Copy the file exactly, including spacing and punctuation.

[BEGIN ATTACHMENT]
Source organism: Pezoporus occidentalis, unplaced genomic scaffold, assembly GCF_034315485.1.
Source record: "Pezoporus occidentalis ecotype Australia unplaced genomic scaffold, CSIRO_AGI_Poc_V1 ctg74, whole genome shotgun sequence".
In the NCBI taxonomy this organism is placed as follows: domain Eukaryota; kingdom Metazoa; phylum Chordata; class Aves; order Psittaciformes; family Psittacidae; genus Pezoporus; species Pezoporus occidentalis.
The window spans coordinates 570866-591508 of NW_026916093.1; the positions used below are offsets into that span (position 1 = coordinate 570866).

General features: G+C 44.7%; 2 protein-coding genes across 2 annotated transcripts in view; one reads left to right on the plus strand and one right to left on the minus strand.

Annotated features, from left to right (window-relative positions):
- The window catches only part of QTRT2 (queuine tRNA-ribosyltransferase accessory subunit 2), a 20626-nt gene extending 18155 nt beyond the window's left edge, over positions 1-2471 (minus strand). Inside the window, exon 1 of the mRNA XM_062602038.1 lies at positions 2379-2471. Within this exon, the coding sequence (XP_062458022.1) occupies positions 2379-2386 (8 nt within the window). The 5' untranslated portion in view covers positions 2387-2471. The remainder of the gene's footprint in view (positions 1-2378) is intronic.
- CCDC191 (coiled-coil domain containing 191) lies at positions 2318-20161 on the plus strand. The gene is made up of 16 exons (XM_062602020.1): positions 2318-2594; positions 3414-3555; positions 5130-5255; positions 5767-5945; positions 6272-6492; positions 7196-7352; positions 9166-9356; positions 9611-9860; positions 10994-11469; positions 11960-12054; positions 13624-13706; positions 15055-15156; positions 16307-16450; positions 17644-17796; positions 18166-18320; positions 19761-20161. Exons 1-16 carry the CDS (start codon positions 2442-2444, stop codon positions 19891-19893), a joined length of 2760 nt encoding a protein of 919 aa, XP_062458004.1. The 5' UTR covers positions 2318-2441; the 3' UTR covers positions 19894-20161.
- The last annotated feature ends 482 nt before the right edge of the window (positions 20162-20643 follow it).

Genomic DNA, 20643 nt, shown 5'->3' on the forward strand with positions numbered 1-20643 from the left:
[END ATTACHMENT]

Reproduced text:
Source organism: Pezoporus occidentalis, unplaced genomic scaffold, assembly GCF_034315485.1.
Source record: "Pezoporus occidentalis ecotype Australia unplaced genomic scaffold, CSIRO_AGI_Poc_V1 ctg74, whole genome shotgun sequence".
In the NCBI taxonomy this organism is placed as follows: domain Eukaryota; kingdom Metazoa; phylum Chordata; class Aves; order Psittaciformes; family Psittacidae; genus Pezoporus; species Pezoporus occidentalis.
The window spans coordinates 570866-591508 of NW_026916093.1; the positions used below are offsets into that span (position 1 = coordinate 570866).

General features: G+C 44.7%; 2 protein-coding genes across 2 annotated transcripts in view; one reads left to right on the plus strand and one right to left on the minus strand.

Annotated features, from left to right (window-relative positions):
- The window catches only part of QTRT2 (queuine tRNA-ribosyltransferase accessory subunit 2), a 20626-nt gene extending 18155 nt beyond the window's left edge, over positions 1-2471 (minus strand). Inside the window, exon 1 of the mRNA XM_062602038.1 lies at positions 2379-2471. Within this exon, the coding sequence (XP_062458022.1) occupies positions 2379-2386 (8 nt within the window). The 5' untranslated portion in view covers positions 2387-2471. The remainder of the gene's footprint in view (positions 1-2378) is intronic.
- CCDC191 (coiled-coil domain containing 191) lies at positions 2318-20161 on the plus strand. The gene is made up of 16 exons (XM_062602020.1): positions 2318-2594; positions 3414-3555; positions 5130-5255; positions 5767-5945; positions 6272-6492; positions 7196-7352; positions 9166-9356; positions 9611-9860; positions 10994-11469; positions 11960-12054; positions 13624-13706; positions 15055-15156; positions 16307-16450; positions 17644-17796; positions 18166-18320; positions 19761-20161. Exons 1-16 carry the CDS (start codon positions 2442-2444, stop codon positions 19891-19893), a joined length of 2760 nt encoding a protein of 919 aa, XP_062458004.1. The 5' UTR covers positions 2318-2441; the 3' UTR covers positions 19894-20161.
- The last annotated feature ends 482 nt before the right edge of the window (positions 20162-20643 follow it).

Genomic DNA, 20643 nt, shown 5'->3' on the forward strand with positions numbered 1-20643 from the left: